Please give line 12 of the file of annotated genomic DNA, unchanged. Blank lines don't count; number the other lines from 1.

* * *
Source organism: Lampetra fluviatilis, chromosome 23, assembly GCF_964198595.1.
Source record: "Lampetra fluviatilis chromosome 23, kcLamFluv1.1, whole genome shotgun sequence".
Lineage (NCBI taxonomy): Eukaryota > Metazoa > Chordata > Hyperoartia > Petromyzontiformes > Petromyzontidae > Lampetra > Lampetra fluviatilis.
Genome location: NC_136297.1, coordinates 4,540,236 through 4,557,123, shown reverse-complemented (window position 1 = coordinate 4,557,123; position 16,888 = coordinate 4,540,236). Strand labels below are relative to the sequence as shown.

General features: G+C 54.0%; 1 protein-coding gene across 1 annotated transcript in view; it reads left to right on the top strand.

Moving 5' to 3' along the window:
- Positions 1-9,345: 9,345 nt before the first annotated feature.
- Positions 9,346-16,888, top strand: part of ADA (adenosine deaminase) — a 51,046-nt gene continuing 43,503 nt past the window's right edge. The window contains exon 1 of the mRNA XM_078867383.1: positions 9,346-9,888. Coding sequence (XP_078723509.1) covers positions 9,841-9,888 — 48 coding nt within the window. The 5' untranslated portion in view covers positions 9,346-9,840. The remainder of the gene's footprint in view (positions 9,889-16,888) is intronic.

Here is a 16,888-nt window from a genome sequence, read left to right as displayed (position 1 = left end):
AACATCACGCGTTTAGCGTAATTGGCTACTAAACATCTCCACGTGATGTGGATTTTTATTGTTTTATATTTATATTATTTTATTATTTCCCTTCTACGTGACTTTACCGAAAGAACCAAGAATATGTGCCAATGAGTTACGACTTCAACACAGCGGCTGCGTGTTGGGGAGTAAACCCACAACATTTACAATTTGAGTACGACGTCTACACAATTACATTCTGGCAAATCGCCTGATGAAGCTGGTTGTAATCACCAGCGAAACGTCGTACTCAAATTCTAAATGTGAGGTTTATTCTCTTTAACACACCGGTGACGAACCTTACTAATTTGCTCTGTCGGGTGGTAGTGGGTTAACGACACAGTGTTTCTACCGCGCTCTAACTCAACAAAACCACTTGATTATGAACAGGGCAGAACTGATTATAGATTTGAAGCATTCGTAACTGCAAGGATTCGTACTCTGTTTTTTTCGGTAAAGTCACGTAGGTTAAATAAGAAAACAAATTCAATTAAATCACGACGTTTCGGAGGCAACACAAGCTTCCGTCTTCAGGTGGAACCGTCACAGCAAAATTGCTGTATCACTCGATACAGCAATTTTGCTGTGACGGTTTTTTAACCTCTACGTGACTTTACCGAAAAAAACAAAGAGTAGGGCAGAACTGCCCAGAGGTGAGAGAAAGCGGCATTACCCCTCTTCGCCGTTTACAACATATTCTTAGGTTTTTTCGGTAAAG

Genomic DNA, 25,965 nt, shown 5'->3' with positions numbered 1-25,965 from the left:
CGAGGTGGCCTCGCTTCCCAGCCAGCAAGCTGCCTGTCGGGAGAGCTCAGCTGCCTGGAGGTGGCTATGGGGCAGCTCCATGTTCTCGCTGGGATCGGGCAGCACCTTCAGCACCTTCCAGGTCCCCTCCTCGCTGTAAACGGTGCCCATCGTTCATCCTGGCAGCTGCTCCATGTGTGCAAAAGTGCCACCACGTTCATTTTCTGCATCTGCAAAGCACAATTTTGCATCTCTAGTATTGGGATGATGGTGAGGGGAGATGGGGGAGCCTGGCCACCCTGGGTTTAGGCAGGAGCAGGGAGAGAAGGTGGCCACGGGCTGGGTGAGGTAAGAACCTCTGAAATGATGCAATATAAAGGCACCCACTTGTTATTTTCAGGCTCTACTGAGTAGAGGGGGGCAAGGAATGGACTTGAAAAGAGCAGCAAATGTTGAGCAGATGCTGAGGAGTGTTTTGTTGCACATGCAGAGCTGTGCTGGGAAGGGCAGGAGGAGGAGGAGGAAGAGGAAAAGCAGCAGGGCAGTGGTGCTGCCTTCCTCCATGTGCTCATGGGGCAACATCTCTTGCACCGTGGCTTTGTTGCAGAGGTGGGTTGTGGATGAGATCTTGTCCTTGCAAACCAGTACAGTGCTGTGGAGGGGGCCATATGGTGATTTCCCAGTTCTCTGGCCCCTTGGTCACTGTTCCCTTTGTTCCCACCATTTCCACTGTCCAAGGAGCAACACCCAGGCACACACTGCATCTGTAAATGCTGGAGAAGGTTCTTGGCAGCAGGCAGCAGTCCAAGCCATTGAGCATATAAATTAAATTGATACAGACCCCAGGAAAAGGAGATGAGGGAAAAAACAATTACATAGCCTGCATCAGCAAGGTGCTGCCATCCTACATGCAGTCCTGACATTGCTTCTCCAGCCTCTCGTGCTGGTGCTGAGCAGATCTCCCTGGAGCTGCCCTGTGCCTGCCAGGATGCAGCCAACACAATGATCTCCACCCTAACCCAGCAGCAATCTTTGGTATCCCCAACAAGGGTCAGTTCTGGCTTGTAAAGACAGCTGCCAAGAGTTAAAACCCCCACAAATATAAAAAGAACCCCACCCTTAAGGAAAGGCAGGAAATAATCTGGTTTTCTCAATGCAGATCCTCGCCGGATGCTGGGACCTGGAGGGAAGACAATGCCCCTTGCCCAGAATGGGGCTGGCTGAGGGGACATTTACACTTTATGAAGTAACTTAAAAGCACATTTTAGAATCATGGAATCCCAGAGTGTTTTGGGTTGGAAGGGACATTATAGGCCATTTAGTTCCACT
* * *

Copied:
CGAGGTGGCCTCGCTTCCCAGCCAGCAAGCTGCCTGTCGGGAGAGCTCAGCTGCCTGGAGGTGGCTATGGGGCAGCTCCATGTTCTCGCTGGGATCGGGCAGCACCTTCAGCACCTTCCAGGTCCCCTCCTCGCTGTAAACGGTGCCCATCGTTCATCCTGGCAGCTGCTCCATGTGTGCAAAAGTGCCACCACGTTCATTTTCTGCATCTGCAAAGCACAATTTTGCATCTCTAGTATTGGGATGATGGTGAGGGGAGATGGGGGAGCCTGGCCACCCTGGGTTTAGGCAGGAGCAGGGAGAGAAGGTGGCCACGGGCTGGGTGAGGTAAGAACCTCTGAAATGATGCAATATAAAGGCACCCACTTGTTATTTTCAGGCTCTACTGAGTAGAGGGGGGCAAGGAATGGACTTGAAAAGAGCAGCAAATGTTGAGCAGATGCTGAGGAGTGTTTTGTTGCACATGCAGAGCTGTGCTGGGAAGGGCAGGAGGAGGAGGAGGAAGAGGAAAAGCAGCAGGGCAGTGGTGCTGCCTTCCTCCATGTGCTCATGGGGCAACATCTCTTGCACCGTGGCTTTGTTGCAGAGGTGGGTTGTGGATGAGATCTTGTCCTTGCAAACCAGTACAGTGCTGTGGAGGGGGCCATATGGTGATTTCCCAGTTCTCTGGCCCCTTGGTCACTGTTCCCTTTGTTCCCACCATTTCCACTGTCCAAGGAGCAACACCCAGGCACACACTGCATCTGTAAATGCTGGAGAAGGTTCTTGGCAGCAGGCAGCAGTCCAAGCCATTGAGCATATAAATTAAATTGATACAGACCCCAGGAAAAGGAGATGAGGGAAAAAACAATTACATAGCCTGCATCAGCAAGGTGCTGCCATCCTACATGCAGTCCTGACATTGCTTCTCCAGCCTCTCGTGCTGGTGCTGAGCAGATCTCCCTGGAGCTGCCCTGTGCCTGCCAGGATGCAGCCAACACAATGATCTCCACCCTAACCCAGCAGCAATCTTTGGTATCCCCAACAAGGGTCAGTTCTGGCTTGTAAAGACAGCTGCCAAGAGTTAAAACCCCCACAAATATAAAAAGAACCCCACCCTTAAGGAAAGGCAGGAAATAATCTGGTTTTCTCAATGCAGATCCTCGCCGGATGCTGGGACCTGGAGGGAAGACAATGCCCCTTGCCCAGAATGGGGCTGGCTGAGGGGACATTTACACTTTATGAAGTAACTTAAAAGCACATTTTAGAATCATGGAATCCCAGAGTGTTTTGGGTTGGAAGGGACATTATAGGCCATTTAGTTCCACT